Council divided over quorum rule

The Common Council took about an hour’s detour from its agenda last week when it got into a disagreement over what constitutes a quorum to conduct business. 

The discussion came up during a vote on Scott Truehl’s application to fill a vacant council seat in District 4. Three of 10 alders present abstained from casting a vote on seating Truehl, who was the only applicant for the seat.

Following a 7-0 vote with three abstentions, Ald. Tom Selsor (D-4), pointed out that he did not believe the council could seat Truehl because it lacked a quorum – making the vote invalid.


Kettle Park West: Council OKs short-term borrowing

The Common Council last week approved borrowing up to $4.8 million to fund infrastructure improvements leading to the Kettle Park West commercial development. At its Tuesday, Sept. 22 meeting, the council voted 10-1 to approve the borrowing for a three-year period. After three years, the city will refinance its loan using either General Obligation Bonds or General Obligation Notes – depending on the term of the borrowing. Notes are used in borrowing for a period of less than 10 years and bonds are used for borrowing longer than 10 years.

The cost of borrowing is the same with each, said Joe Murray, the city’s financial advisor.

He said the city “received the highest rating for short-term borrowing” from Moody’s credit rating agency because of its financial stability, relatively low debt and proximity to Madison.


Council appoints Truehl to Dist. 4 seat

The Common Council last Tuesday appointed a member of the Planning Commission and Redevelopment Authority to fill a vacant seat on the council.

On a 7-0 vote with three abstentions, the council chose Scott Truehl to represent District 4 on the city’s west side until an election is held next April. Truehl was the only applicant for the seat, vacated when former Ald. Eric Hohol resigned after moving out of the city in July.

Truehl’s bid for the seat was supported by Alds. Paul Lawrence, Sid Boersma, Mike Engelberger, Ron Christianson, Sonny Swangstu, Pat O’Connor and Greg Jenson. Regina Hirsch, Tom Selsor and Tom Majewski abstained.

Majewski told the Hub he didn’t vote in favor of Truehl’s appointment because the vote had little meaning without other applicants in the running.


Lake levels to drop for winter

Dane County will start to prepare the Yahara Chain of Lakes for the upcoming winter season this week.  Lakes will be lowered to summer minimums beginning Oct. 1 and transition to winter operating levels starting on Nov. 1. The annual winter lake level drawdown is intended to prevent shoreline ice damage and allow for flood storage capacity after the spring runoff.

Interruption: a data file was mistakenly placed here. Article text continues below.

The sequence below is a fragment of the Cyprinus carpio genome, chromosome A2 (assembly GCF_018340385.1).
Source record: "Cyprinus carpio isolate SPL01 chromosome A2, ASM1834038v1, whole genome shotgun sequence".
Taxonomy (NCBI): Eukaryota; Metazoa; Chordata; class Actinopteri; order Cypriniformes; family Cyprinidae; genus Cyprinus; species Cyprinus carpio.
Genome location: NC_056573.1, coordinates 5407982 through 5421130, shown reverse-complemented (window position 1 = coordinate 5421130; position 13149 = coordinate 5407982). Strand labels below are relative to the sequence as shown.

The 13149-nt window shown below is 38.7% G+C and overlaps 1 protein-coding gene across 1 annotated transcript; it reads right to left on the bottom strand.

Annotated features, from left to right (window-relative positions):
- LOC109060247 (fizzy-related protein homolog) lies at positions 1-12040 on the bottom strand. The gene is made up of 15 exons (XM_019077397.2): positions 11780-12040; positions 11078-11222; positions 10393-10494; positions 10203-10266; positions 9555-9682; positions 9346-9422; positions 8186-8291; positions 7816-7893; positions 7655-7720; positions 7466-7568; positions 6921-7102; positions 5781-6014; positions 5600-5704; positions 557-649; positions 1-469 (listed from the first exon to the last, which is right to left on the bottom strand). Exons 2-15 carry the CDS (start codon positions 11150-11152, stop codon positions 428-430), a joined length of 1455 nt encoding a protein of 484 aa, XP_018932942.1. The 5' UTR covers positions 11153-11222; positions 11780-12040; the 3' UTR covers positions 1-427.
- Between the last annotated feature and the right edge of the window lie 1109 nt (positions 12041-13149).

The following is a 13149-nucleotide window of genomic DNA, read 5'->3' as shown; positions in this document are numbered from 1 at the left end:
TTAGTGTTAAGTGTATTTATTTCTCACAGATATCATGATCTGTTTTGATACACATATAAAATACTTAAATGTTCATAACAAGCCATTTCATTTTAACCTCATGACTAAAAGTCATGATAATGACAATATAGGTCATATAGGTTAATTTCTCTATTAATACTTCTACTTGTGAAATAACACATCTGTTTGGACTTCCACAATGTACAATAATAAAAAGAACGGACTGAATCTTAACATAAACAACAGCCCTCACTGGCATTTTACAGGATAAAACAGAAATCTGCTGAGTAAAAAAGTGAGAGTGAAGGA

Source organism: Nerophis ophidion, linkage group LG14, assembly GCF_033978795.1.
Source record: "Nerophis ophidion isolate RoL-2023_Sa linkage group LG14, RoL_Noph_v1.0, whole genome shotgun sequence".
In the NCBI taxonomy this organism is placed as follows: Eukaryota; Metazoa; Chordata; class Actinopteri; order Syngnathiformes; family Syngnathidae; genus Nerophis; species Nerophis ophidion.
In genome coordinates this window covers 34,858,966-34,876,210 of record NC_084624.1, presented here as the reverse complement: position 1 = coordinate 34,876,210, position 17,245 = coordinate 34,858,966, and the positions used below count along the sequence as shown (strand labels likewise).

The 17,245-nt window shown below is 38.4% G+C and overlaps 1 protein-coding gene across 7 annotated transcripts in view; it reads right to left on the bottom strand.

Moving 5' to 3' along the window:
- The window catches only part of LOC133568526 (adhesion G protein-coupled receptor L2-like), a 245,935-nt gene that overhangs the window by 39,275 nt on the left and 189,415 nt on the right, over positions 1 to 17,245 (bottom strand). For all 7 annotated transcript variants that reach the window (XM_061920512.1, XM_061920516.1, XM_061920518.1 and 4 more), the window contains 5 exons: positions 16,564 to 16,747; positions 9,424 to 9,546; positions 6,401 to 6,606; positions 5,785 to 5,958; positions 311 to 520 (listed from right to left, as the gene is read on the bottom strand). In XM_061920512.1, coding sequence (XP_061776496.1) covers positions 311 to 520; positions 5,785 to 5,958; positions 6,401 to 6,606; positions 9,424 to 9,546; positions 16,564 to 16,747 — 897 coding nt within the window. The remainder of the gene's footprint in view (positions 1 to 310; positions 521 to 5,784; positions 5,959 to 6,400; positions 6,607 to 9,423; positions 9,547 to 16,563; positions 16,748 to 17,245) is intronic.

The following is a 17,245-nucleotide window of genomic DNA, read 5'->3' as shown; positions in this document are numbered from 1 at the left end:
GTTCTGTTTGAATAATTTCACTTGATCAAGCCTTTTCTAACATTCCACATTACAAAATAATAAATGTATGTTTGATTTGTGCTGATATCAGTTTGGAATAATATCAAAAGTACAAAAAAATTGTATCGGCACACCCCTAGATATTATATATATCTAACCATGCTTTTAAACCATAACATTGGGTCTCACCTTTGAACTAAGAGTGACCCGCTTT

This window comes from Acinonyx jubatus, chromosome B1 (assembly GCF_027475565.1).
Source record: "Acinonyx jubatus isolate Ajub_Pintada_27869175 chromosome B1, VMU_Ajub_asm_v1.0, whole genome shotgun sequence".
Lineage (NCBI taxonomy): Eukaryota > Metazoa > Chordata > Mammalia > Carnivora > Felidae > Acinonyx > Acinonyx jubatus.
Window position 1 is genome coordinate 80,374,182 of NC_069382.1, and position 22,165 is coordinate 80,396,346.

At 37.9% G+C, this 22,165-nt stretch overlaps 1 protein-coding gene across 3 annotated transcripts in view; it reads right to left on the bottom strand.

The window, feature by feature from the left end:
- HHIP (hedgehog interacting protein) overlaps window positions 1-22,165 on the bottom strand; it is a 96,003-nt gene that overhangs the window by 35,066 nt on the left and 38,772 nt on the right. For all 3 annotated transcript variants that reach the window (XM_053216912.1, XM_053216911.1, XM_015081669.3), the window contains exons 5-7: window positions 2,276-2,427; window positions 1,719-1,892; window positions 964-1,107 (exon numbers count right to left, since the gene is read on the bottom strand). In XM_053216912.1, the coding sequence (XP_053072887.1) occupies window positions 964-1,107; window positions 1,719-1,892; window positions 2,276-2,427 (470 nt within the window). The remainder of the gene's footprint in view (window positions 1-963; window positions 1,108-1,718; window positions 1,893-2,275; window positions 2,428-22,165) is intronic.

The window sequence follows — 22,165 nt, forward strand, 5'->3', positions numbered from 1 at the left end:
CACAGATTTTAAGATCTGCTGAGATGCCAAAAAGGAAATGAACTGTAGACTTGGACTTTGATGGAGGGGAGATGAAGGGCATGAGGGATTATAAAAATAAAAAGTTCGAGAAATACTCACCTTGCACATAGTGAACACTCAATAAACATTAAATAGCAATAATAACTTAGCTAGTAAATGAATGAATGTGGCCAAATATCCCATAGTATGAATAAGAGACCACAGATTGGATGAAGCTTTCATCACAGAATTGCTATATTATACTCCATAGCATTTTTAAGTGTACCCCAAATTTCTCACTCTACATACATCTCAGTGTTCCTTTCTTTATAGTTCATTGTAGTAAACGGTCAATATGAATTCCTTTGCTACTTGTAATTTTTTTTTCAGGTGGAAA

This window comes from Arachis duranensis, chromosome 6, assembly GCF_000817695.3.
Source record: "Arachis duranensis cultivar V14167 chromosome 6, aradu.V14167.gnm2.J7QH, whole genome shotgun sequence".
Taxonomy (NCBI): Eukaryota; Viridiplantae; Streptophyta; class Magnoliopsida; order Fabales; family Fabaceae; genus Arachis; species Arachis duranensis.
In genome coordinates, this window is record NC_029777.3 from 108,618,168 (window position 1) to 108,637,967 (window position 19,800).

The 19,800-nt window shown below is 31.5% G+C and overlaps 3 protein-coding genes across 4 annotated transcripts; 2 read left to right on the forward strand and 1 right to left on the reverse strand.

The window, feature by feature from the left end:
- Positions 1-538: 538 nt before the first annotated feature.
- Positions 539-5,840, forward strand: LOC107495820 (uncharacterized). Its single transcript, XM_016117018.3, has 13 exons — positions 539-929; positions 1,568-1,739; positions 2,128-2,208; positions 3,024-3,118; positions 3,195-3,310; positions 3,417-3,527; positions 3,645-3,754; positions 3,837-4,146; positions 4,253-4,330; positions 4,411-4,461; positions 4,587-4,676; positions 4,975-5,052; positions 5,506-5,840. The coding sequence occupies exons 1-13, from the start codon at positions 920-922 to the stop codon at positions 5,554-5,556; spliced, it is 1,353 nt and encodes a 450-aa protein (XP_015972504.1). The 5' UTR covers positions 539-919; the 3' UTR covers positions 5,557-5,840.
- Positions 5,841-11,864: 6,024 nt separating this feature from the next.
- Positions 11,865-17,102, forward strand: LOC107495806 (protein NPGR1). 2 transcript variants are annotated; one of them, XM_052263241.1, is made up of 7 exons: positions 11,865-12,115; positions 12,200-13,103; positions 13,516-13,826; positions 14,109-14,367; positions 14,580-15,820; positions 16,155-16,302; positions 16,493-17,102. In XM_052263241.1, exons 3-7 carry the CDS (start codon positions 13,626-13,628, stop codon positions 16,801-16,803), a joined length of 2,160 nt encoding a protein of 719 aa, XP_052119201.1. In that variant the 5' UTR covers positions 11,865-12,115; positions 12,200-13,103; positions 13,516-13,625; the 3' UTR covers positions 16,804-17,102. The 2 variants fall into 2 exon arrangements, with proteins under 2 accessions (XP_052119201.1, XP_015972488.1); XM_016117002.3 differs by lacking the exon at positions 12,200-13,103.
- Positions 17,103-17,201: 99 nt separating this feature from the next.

Dane County annually places more than 160 buoys in the Yahara River and lakes to aid boaters with navigation and help to identify hazards. The removal of buoys will also start Oct. 1 and be complete by Nov. 1. With this in mind, lake users are asked to use caution and be on the alert for underwater hazards that may damage watercraft.


New charges for accused embezzler

A Stoughton woman who stands accused of embezzling nearly $300,000 since 2009 now faces new charges of welfare fraud from the same time period.

According to a criminal complaint filed in Dane County Circuit Court, Deanna Braaten now faces three additional felonies for misstating her income on BadgerCare and food stamp applications.

A Dane County Department of Human Services worker began investigating Braaten in June after learning of the embezzlement charges, according to the complaint. The investigator said Braaten had filed applications for BadgerCare medical assistance and food stamps during that same period of time but did not report the income that was being allegedly being stolen.


Tiger Lily Seeds owner Romine to be honored

File photo by Jeremy Jones. Brittany Romine (left) and vocational assistant Angie Riker tend to plants as part of Romine’s micro-enterprise business, Tiger Lily Seeds. Romine graduated from Stoughton High School’s transition program in 2010. Her business will be honored at the Developmental Disabilities Network’s “Bringing Innovation to Light” program next week.

Stoughton entrepreneur Brittany Romine is among a group of developmentally disabled business owners who’ll be honored at an event next week in Madison.